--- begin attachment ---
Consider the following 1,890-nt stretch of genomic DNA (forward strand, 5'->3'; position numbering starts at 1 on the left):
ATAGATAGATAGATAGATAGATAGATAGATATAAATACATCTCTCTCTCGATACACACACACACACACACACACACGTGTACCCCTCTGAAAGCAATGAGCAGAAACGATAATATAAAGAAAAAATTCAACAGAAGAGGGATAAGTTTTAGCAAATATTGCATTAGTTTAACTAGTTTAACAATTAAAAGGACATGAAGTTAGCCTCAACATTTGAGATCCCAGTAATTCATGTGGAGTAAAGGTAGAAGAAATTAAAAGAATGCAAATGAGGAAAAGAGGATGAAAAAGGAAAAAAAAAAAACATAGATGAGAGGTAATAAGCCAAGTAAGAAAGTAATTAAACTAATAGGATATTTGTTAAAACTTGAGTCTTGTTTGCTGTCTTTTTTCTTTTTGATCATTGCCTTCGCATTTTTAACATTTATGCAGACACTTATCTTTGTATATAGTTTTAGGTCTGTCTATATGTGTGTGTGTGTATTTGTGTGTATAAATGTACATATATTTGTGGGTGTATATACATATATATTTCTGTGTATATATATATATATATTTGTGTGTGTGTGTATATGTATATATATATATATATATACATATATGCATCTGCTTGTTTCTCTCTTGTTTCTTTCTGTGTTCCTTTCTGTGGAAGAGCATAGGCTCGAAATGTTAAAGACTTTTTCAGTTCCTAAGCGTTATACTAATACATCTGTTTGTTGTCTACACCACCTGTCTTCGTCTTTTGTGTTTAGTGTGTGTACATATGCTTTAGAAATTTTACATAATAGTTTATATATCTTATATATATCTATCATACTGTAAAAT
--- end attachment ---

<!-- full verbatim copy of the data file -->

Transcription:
Consider the following 1,890-nt stretch of genomic DNA (forward strand, 5'->3'; position numbering starts at 1 on the left):
ATAGATAGATAGATAGATAGATAGATAGATATAAATACATCTCTCTCTCGATACACACACACACACACACACACACGTGTACCCCTCTGAAAGCAATGAGCAGAAACGATAATATAAAGAAAAAATTCAACAGAAGAGGGATAAGTTTTAGCAAATATTGCATTAGTTTAACTAGTTTAACAATTAAAAGGACATGAAGTTAGCCTCAACATTTGAGATCCCAGTAATTCATGTGGAGTAAAGGTAGAAGAAATTAAAAGAATGCAAATGAGGAAAAGAGGATGAAAAAGGAAAAAAAAAAAACATAGATGAGAGGTAATAAGCCAAGTAAGAAAGTAATTAAACTAATAGGATATTTGTTAAAACTTGAGTCTTGTTTGCTGTCTTTTTTCTTTTTGATCATTGCCTTCGCATTTTTAACATTTATGCAGACACTTATCTTTGTATATAGTTTTAGGTCTGTCTATATGTGTGTGTGTGTATTTGTGTGTATAAATGTACATATATTTGTGGGTGTATATACATATATATTTCTGTGTATATATATATATATATTTGTGTGTGTGTGTATATGTATATATATATATATATATACATATATGCATCTGCTTGTTTCTCTCTTGTTTCTTTCTGTGTTCCTTTCTGTGGAAGAGCATAGGCTCGAAATGTTAAAGACTTTTTCAGTTCCTAAGCGTTATACTAATACATCTGTTTGTTGTCTACACCACCTGTCTTCGTCTTTTGTGTTTAGTGTGTGTACATATGCTTTAGAAATTTTACATAATAGTTTATATATCTTATATATATCTATCATACTGTAAAAT